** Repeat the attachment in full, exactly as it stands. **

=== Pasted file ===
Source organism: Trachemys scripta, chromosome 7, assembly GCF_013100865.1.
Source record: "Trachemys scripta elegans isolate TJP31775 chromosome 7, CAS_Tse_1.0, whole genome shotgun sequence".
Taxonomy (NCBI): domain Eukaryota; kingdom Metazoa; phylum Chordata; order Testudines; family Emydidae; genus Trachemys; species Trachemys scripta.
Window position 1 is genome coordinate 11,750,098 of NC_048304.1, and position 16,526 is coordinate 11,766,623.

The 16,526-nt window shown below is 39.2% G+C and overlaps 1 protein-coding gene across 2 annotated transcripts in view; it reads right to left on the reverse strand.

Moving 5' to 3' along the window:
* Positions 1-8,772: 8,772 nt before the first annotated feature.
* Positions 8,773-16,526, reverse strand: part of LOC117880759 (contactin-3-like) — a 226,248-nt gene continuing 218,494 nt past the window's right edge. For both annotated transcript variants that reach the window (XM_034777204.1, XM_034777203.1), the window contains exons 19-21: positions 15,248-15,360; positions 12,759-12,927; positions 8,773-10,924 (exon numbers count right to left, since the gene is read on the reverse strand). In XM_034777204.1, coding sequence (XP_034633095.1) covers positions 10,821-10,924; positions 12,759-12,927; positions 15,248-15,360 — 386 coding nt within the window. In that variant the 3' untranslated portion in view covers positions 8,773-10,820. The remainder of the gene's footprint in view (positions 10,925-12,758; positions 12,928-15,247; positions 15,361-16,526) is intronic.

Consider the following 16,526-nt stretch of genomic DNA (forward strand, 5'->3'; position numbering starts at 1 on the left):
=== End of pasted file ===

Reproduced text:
Source organism: Trachemys scripta, chromosome 7, assembly GCF_013100865.1.
Source record: "Trachemys scripta elegans isolate TJP31775 chromosome 7, CAS_Tse_1.0, whole genome shotgun sequence".
Taxonomy (NCBI): domain Eukaryota; kingdom Metazoa; phylum Chordata; order Testudines; family Emydidae; genus Trachemys; species Trachemys scripta.
Window position 1 is genome coordinate 11,750,098 of NC_048304.1, and position 16,526 is coordinate 11,766,623.

The 16,526-nt window shown below is 39.2% G+C and overlaps 1 protein-coding gene across 2 annotated transcripts in view; it reads right to left on the reverse strand.

Moving 5' to 3' along the window:
* Positions 1-8,772: 8,772 nt before the first annotated feature.
* Positions 8,773-16,526, reverse strand: part of LOC117880759 (contactin-3-like) — a 226,248-nt gene continuing 218,494 nt past the window's right edge. For both annotated transcript variants that reach the window (XM_034777204.1, XM_034777203.1), the window contains exons 19-21: positions 15,248-15,360; positions 12,759-12,927; positions 8,773-10,924 (exon numbers count right to left, since the gene is read on the reverse strand). In XM_034777204.1, coding sequence (XP_034633095.1) covers positions 10,821-10,924; positions 12,759-12,927; positions 15,248-15,360 — 386 coding nt within the window. In that variant the 3' untranslated portion in view covers positions 8,773-10,820. The remainder of the gene's footprint in view (positions 10,925-12,758; positions 12,928-15,247; positions 15,361-16,526) is intronic.

Consider the following 16,526-nt stretch of genomic DNA (forward strand, 5'->3'; position numbering starts at 1 on the left):